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Google has good news for the state of online security

Google has good news for the state of online security

Google says companies are getting better at filling security holes, according to the latest research.

Companies are better at bridging/image gaps.  Adi Goldstein,
Companies are better at bridging/image gaps. Adi Goldstein,

New research by Google shows that companies are getting better at fixing security holes in their products. Many companies now spend less time solving problems and exceeding deadlines less frequently than in previous years.

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Project Zero is a team of Google security analysts tasked with finding zero-day vulnerabilities, that is, unknown or unaddressed vulnerabilities that can be exploited by malware. Specialists have published a report describing 376 issues discovered between 2019-2021, as well as how service providers responded and what this means for the overall cybersecurity situation in the digital sphere.

It turned out that out of 376 problems, almost all were fixed (351 – 93.4%). Only 14 (3.7%) are rated by providers as ‘WontFix’, while 11 (2.9%) are still active (8 of them have already passed the 90-day deadline).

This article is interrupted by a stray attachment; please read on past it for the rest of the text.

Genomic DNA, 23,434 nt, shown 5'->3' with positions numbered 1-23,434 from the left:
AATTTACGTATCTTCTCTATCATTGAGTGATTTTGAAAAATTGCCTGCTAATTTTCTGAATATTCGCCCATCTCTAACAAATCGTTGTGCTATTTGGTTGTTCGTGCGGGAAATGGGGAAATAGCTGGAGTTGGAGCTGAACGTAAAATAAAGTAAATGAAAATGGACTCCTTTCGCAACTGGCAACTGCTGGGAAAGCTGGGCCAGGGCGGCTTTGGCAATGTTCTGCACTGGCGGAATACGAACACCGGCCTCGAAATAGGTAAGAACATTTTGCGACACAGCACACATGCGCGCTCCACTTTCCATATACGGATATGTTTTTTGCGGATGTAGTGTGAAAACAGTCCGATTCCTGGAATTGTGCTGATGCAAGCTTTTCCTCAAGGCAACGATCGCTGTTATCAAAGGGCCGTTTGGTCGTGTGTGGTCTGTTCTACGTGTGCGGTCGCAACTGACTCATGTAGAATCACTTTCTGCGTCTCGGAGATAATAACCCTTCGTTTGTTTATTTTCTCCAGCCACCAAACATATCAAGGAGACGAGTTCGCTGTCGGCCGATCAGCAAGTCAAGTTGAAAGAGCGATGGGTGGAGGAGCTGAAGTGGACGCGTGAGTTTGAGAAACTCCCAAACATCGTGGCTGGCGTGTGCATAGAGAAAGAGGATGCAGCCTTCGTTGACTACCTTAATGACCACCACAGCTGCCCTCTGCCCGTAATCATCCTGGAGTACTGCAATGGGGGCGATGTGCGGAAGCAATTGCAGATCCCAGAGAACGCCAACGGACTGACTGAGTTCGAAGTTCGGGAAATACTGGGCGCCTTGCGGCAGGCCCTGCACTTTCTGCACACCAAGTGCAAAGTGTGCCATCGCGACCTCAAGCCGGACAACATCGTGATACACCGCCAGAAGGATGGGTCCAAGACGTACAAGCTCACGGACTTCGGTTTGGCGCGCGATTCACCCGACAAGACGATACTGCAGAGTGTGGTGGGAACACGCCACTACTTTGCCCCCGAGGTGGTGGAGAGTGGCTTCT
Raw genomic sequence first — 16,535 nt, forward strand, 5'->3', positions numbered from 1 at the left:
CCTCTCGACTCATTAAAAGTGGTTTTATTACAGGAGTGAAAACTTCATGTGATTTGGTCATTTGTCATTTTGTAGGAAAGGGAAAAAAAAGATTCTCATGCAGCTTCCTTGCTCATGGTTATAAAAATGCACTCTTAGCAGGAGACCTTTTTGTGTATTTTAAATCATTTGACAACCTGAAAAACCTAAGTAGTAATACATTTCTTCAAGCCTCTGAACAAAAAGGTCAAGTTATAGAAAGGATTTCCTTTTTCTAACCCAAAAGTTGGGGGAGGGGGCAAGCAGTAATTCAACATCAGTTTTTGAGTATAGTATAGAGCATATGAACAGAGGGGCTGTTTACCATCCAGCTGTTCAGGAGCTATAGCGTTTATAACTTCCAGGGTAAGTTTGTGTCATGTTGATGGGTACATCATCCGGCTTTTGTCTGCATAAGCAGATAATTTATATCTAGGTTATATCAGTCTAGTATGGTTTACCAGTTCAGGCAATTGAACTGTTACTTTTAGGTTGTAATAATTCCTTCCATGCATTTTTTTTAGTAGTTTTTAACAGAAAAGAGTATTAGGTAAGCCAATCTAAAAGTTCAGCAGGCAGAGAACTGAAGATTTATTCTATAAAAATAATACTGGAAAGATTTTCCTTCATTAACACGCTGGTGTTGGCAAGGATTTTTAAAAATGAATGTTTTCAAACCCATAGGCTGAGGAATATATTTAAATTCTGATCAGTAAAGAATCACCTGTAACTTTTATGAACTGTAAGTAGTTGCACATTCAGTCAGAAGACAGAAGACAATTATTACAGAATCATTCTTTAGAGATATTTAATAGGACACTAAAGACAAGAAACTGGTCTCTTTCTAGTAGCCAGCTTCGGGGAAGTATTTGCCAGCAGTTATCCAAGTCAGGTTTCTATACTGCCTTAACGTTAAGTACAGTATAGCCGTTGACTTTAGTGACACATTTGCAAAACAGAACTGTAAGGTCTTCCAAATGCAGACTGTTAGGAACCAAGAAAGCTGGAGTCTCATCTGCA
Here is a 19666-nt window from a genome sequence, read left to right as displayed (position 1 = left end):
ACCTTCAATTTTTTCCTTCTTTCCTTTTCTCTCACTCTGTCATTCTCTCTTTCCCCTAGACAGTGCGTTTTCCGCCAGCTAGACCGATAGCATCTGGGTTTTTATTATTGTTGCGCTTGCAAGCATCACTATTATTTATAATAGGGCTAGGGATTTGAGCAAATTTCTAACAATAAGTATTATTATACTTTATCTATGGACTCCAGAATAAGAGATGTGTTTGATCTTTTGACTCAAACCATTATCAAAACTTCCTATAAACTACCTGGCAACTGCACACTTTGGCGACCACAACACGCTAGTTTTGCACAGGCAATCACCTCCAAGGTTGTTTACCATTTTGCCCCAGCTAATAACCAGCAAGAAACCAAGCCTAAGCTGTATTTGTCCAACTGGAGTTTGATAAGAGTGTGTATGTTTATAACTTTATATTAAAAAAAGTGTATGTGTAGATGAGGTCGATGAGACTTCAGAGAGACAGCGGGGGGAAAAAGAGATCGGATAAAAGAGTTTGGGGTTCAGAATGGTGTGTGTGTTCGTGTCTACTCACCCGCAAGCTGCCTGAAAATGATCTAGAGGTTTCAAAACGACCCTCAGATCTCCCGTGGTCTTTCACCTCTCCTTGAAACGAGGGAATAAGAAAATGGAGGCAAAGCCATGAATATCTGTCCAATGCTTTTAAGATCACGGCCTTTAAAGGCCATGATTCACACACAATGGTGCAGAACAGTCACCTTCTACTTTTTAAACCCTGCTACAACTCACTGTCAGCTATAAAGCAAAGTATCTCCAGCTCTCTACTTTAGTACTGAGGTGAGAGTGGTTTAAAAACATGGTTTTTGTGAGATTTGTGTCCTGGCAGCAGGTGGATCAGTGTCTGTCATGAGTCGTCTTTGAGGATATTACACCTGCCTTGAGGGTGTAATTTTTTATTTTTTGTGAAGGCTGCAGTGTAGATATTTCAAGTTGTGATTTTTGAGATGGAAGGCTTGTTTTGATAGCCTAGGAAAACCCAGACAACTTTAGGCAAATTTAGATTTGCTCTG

The Big Three account for about two-thirds of all these vulnerabilities (65%): Microsoft has 96 (26%), Apple has 85 (23%) and Google has 60 (16%) problems to solve. According to Project Zero, the lead time for the vendor to fix the problem and ship the upgraded version to their customers’ endpoints is 90 days. The seller can also request a 14-day grace period if they promise to release the repair by then.

However, of all the reported vulnerabilities, Apple fixed 87% over a 90-day period, more than Microsoft (76%) or Google (53%). Microsoft released most patches within the grace period (15 errors, or 19%).

Google claims that the fastest resolution of these problems takes an average of 44 days, less than Apple (69) or Microsoft (83). It should be remembered that this is data for the period from 2019 to 2021.

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“Perhaps the most impressive thing is that the other people not on the chart have cut their repair time together by more than half,” explains Project Zero. They claim to see “several promising trends emerging from the data,” including sellers fixing almost any bugs they receive, and keeping the 90-day deadline. Everyone has been quick to hand out patches in the past three years.

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